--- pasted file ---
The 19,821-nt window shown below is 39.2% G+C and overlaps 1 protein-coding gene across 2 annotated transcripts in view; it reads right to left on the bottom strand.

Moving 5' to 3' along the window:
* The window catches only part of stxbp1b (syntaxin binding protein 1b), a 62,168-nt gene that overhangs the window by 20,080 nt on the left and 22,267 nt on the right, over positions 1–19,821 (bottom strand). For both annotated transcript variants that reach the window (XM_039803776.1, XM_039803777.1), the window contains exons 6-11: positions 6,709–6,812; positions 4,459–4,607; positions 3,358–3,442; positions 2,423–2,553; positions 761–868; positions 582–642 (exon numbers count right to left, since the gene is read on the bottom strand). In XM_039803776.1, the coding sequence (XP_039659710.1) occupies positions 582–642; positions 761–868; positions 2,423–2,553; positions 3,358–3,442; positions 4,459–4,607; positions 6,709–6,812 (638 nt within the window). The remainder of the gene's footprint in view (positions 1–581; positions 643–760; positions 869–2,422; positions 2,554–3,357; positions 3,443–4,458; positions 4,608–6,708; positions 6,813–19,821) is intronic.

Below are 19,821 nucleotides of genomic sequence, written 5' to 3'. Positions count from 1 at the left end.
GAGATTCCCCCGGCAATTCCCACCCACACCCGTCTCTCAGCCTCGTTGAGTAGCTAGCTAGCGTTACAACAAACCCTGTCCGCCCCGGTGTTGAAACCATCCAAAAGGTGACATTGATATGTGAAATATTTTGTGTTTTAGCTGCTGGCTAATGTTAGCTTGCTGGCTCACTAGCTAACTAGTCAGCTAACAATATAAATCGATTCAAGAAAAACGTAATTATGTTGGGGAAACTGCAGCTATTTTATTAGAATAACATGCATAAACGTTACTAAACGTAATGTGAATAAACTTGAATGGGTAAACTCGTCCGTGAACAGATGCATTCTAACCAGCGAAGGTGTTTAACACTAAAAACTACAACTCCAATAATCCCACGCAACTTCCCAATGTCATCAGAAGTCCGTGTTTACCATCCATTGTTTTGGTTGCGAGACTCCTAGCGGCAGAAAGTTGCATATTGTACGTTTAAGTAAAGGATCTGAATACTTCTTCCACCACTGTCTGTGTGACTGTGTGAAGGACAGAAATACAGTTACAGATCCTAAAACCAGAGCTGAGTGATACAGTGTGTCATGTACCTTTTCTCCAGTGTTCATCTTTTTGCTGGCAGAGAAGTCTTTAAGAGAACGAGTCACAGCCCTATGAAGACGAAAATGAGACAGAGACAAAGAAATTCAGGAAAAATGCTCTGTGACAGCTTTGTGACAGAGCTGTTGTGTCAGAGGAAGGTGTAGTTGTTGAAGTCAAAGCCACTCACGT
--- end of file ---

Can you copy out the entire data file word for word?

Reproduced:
The 19,821-nt window shown below is 39.2% G+C and overlaps 1 protein-coding gene across 2 annotated transcripts in view; it reads right to left on the bottom strand.

Moving 5' to 3' along the window:
* The window catches only part of stxbp1b (syntaxin binding protein 1b), a 62,168-nt gene that overhangs the window by 20,080 nt on the left and 22,267 nt on the right, over positions 1–19,821 (bottom strand). For both annotated transcript variants that reach the window (XM_039803776.1, XM_039803777.1), the window contains exons 6-11: positions 6,709–6,812; positions 4,459–4,607; positions 3,358–3,442; positions 2,423–2,553; positions 761–868; positions 582–642 (exon numbers count right to left, since the gene is read on the bottom strand). In XM_039803776.1, the coding sequence (XP_039659710.1) occupies positions 582–642; positions 761–868; positions 2,423–2,553; positions 3,358–3,442; positions 4,459–4,607; positions 6,709–6,812 (638 nt within the window). The remainder of the gene's footprint in view (positions 1–581; positions 643–760; positions 869–2,422; positions 2,554–3,357; positions 3,443–4,458; positions 4,608–6,708; positions 6,813–19,821) is intronic.

Below are 19,821 nucleotides of genomic sequence, written 5' to 3'. Positions count from 1 at the left end.
GAGATTCCCCCGGCAATTCCCACCCACACCCGTCTCTCAGCCTCGTTGAGTAGCTAGCTAGCGTTACAACAAACCCTGTCCGCCCCGGTGTTGAAACCATCCAAAAGGTGACATTGATATGTGAAATATTTTGTGTTTTAGCTGCTGGCTAATGTTAGCTTGCTGGCTCACTAGCTAACTAGTCAGCTAACAATATAAATCGATTCAAGAAAAACGTAATTATGTTGGGGAAACTGCAGCTATTTTATTAGAATAACATGCATAAACGTTACTAAACGTAATGTGAATAAACTTGAATGGGTAAACTCGTCCGTGAACAGATGCATTCTAACCAGCGAAGGTGTTTAACACTAAAAACTACAACTCCAATAATCCCACGCAACTTCCCAATGTCATCAGAAGTCCGTGTTTACCATCCATTGTTTTGGTTGCGAGACTCCTAGCGGCAGAAAGTTGCATATTGTACGTTTAAGTAAAGGATCTGAATACTTCTTCCACCACTGTCTGTGTGACTGTGTGAAGGACAGAAATACAGTTACAGATCCTAAAACCAGAGCTGAGTGATACAGTGTGTCATGTACCTTTTCTCCAGTGTTCATCTTTTTGCTGGCAGAGAAGTCTTTAAGAGAACGAGTCACAGCCCTATGAAGACGAAAATGAGACAGAGACAAAGAAATTCAGGAAAAATGCTCTGTGACAGCTTTGTGACAGAGCTGTTGTGTCAGAGGAAGGTGTAGTTGTTGAAGTCAAAGCCACTCACGT